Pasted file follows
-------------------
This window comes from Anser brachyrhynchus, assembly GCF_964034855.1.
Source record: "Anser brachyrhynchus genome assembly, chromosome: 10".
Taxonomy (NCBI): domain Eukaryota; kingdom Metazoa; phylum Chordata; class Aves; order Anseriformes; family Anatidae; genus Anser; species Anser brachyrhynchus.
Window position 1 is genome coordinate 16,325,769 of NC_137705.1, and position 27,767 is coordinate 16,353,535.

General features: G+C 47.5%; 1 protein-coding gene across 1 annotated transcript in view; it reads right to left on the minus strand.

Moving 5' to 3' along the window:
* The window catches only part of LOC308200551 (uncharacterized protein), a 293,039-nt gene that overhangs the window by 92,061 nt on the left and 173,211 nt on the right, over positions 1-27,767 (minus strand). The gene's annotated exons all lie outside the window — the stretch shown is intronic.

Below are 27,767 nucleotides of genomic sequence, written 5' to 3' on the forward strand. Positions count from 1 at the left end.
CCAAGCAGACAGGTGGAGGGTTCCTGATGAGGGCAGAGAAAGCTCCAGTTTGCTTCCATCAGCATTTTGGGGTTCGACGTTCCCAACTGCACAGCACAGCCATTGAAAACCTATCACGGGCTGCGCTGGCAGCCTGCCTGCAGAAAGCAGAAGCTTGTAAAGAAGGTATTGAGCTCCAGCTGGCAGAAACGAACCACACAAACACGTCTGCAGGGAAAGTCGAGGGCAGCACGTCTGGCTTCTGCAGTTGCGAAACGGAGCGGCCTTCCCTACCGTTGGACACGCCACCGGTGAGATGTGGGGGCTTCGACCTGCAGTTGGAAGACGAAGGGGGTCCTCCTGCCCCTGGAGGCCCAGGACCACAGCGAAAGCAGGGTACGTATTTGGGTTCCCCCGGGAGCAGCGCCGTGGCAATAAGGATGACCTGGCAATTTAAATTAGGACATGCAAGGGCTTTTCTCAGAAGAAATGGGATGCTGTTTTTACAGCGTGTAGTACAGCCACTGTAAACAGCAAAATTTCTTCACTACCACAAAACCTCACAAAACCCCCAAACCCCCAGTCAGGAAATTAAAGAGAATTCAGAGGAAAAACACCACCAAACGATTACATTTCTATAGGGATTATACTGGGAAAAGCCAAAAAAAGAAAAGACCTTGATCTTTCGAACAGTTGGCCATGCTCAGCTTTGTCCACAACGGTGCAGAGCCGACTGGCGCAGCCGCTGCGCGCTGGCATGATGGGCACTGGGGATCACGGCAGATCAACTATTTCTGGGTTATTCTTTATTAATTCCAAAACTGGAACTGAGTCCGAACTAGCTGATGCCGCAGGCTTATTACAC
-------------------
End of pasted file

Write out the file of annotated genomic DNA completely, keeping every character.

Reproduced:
This window comes from Anser brachyrhynchus, assembly GCF_964034855.1.
Source record: "Anser brachyrhynchus genome assembly, chromosome: 10".
Taxonomy (NCBI): domain Eukaryota; kingdom Metazoa; phylum Chordata; class Aves; order Anseriformes; family Anatidae; genus Anser; species Anser brachyrhynchus.
Window position 1 is genome coordinate 16,325,769 of NC_137705.1, and position 27,767 is coordinate 16,353,535.

General features: G+C 47.5%; 1 protein-coding gene across 1 annotated transcript in view; it reads right to left on the minus strand.

Moving 5' to 3' along the window:
* The window catches only part of LOC308200551 (uncharacterized protein), a 293,039-nt gene that overhangs the window by 92,061 nt on the left and 173,211 nt on the right, over positions 1-27,767 (minus strand). The gene's annotated exons all lie outside the window — the stretch shown is intronic.

Below are 27,767 nucleotides of genomic sequence, written 5' to 3' on the forward strand. Positions count from 1 at the left end.
CCAAGCAGACAGGTGGAGGGTTCCTGATGAGGGCAGAGAAAGCTCCAGTTTGCTTCCATCAGCATTTTGGGGTTCGACGTTCCCAACTGCACAGCACAGCCATTGAAAACCTATCACGGGCTGCGCTGGCAGCCTGCCTGCAGAAAGCAGAAGCTTGTAAAGAAGGTATTGAGCTCCAGCTGGCAGAAACGAACCACACAAACACGTCTGCAGGGAAAGTCGAGGGCAGCACGTCTGGCTTCTGCAGTTGCGAAACGGAGCGGCCTTCCCTACCGTTGGACACGCCACCGGTGAGATGTGGGGGCTTCGACCTGCAGTTGGAAGACGAAGGGGGTCCTCCTGCCCCTGGAGGCCCAGGACCACAGCGAAAGCAGGGTACGTATTTGGGTTCCCCCGGGAGCAGCGCCGTGGCAATAAGGATGACCTGGCAATTTAAATTAGGACATGCAAGGGCTTTTCTCAGAAGAAATGGGATGCTGTTTTTACAGCGTGTAGTACAGCCACTGTAAACAGCAAAATTTCTTCACTACCACAAAACCTCACAAAACCCCCAAACCCCCAGTCAGGAAATTAAAGAGAATTCAGAGGAAAAACACCACCAAACGATTACATTTCTATAGGGATTATACTGGGAAAAGCCAAAAAAAGAAAAGACCTTGATCTTTCGAACAGTTGGCCATGCTCAGCTTTGTCCACAACGGTGCAGAGCCGACTGGCGCAGCCGCTGCGCGCTGGCATGATGGGCACTGGGGATCACGGCAGATCAACTATTTCTGGGTTATTCTTTATTAATTCCAAAACTGGAACTGAGTCCGAACTAGCTGATGCCGCAGGCTTATTACAC